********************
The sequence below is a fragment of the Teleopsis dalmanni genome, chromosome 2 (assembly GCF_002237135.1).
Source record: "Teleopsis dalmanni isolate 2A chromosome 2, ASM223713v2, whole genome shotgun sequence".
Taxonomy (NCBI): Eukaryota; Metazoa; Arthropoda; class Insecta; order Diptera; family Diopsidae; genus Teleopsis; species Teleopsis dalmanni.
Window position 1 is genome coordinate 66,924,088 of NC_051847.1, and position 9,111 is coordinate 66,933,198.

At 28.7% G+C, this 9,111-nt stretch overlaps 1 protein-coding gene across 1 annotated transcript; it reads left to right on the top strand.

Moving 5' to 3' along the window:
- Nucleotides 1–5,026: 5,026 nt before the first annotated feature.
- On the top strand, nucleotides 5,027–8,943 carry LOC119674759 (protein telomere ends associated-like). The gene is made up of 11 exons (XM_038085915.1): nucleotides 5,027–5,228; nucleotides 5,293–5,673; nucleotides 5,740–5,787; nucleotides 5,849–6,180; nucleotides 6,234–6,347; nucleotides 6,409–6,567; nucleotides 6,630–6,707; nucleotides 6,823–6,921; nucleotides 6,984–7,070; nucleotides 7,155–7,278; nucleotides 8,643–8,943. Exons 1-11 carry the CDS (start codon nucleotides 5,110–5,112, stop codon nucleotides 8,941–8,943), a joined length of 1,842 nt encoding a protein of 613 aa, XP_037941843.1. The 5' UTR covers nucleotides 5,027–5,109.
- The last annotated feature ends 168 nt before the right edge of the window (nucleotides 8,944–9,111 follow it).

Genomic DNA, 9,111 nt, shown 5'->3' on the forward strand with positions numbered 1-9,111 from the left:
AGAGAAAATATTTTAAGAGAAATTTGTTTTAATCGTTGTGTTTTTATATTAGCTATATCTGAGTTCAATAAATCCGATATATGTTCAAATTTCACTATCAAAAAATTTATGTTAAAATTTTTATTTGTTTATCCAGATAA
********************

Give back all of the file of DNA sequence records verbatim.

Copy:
The sequence below is a fragment of the Teleopsis dalmanni genome, chromosome 2 (assembly GCF_002237135.1).
Source record: "Teleopsis dalmanni isolate 2A chromosome 2, ASM223713v2, whole genome shotgun sequence".
Taxonomy (NCBI): Eukaryota; Metazoa; Arthropoda; class Insecta; order Diptera; family Diopsidae; genus Teleopsis; species Teleopsis dalmanni.
Window position 1 is genome coordinate 66,924,088 of NC_051847.1, and position 9,111 is coordinate 66,933,198.

At 28.7% G+C, this 9,111-nt stretch overlaps 1 protein-coding gene across 1 annotated transcript; it reads left to right on the top strand.

Moving 5' to 3' along the window:
- Nucleotides 1–5,026: 5,026 nt before the first annotated feature.
- On the top strand, nucleotides 5,027–8,943 carry LOC119674759 (protein telomere ends associated-like). The gene is made up of 11 exons (XM_038085915.1): nucleotides 5,027–5,228; nucleotides 5,293–5,673; nucleotides 5,740–5,787; nucleotides 5,849–6,180; nucleotides 6,234–6,347; nucleotides 6,409–6,567; nucleotides 6,630–6,707; nucleotides 6,823–6,921; nucleotides 6,984–7,070; nucleotides 7,155–7,278; nucleotides 8,643–8,943. Exons 1-11 carry the CDS (start codon nucleotides 5,110–5,112, stop codon nucleotides 8,941–8,943), a joined length of 1,842 nt encoding a protein of 613 aa, XP_037941843.1. The 5' UTR covers nucleotides 5,027–5,109.
- The last annotated feature ends 168 nt before the right edge of the window (nucleotides 8,944–9,111 follow it).

Genomic DNA, 9,111 nt, shown 5'->3' on the forward strand with positions numbered 1-9,111 from the left:
AGAGAAAATATTTTAAGAGAAATTTGTTTTAATCGTTGTGTTTTTATATTAGCTATATCTGAGTTCAATAAATCCGATATATGTTCAAATTTCACTATCAAAAAATTTATGTTAAAATTTTTATTTGTTTATCCAGATAA